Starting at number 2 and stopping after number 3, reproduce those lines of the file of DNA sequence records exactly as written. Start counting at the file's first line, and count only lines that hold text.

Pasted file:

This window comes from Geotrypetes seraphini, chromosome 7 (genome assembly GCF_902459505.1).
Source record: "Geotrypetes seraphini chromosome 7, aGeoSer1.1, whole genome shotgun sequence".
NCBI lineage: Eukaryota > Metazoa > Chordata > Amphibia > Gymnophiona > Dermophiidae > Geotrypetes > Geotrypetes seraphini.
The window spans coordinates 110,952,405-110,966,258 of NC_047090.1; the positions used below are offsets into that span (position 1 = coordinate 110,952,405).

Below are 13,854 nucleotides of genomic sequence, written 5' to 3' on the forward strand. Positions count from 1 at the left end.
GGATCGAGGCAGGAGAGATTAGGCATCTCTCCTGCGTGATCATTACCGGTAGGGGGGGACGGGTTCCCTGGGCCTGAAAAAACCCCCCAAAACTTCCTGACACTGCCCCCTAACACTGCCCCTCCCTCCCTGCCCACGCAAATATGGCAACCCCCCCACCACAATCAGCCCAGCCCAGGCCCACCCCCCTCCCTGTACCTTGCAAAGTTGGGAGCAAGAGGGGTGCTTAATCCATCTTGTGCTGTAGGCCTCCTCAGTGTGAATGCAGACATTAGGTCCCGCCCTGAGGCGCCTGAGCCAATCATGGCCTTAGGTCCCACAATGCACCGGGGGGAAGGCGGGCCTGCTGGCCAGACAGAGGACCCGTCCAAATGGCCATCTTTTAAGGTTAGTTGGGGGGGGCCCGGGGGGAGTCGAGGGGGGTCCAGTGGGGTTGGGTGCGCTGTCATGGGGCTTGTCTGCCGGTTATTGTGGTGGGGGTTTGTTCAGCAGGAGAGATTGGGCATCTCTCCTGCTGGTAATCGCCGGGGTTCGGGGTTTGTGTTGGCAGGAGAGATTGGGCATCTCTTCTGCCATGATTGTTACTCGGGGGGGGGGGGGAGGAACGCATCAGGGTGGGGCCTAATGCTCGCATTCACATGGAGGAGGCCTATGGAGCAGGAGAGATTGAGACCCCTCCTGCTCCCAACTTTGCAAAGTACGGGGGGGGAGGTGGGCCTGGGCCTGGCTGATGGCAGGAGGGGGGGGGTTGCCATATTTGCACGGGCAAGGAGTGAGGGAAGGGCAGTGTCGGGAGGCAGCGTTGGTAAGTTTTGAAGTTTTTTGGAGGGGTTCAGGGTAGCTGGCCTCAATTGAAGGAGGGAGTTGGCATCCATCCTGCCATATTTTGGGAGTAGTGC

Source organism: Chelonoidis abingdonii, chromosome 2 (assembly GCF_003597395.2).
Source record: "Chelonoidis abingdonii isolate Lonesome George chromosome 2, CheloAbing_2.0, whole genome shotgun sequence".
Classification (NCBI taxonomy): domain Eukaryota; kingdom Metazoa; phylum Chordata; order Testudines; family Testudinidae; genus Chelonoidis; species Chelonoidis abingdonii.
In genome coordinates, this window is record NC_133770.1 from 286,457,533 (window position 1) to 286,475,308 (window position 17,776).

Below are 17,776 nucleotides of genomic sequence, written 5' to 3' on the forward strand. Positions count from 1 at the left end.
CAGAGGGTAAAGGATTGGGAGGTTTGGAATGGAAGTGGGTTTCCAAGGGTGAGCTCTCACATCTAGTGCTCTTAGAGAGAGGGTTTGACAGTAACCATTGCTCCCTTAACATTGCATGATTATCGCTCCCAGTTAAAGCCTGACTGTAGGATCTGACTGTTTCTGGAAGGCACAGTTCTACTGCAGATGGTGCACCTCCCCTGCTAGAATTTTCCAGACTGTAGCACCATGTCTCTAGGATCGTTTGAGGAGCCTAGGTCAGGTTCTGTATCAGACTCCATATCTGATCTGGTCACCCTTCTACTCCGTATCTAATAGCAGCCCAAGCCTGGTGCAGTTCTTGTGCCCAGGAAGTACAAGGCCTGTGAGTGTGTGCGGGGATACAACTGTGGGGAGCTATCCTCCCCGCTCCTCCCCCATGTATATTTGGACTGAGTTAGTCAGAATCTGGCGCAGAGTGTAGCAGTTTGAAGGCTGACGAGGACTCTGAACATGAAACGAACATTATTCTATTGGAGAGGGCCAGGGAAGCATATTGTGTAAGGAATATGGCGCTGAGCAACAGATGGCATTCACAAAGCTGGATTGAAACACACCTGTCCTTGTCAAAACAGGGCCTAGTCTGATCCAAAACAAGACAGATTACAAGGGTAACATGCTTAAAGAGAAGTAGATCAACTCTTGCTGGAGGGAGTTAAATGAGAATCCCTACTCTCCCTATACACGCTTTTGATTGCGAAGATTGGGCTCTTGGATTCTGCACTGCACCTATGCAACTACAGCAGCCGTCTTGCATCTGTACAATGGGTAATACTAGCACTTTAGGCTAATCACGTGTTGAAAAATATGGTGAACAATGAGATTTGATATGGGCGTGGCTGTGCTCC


Source record: "Geotrypetes seraphini chromosome 7, aGeoSer1.1, whole genome shotgun sequence".
NCBI lineage: Eukaryota > Metazoa > Chordata > Amphibia > Gymnophiona > Dermophiidae > Geotrypetes > Geotrypetes seraphini.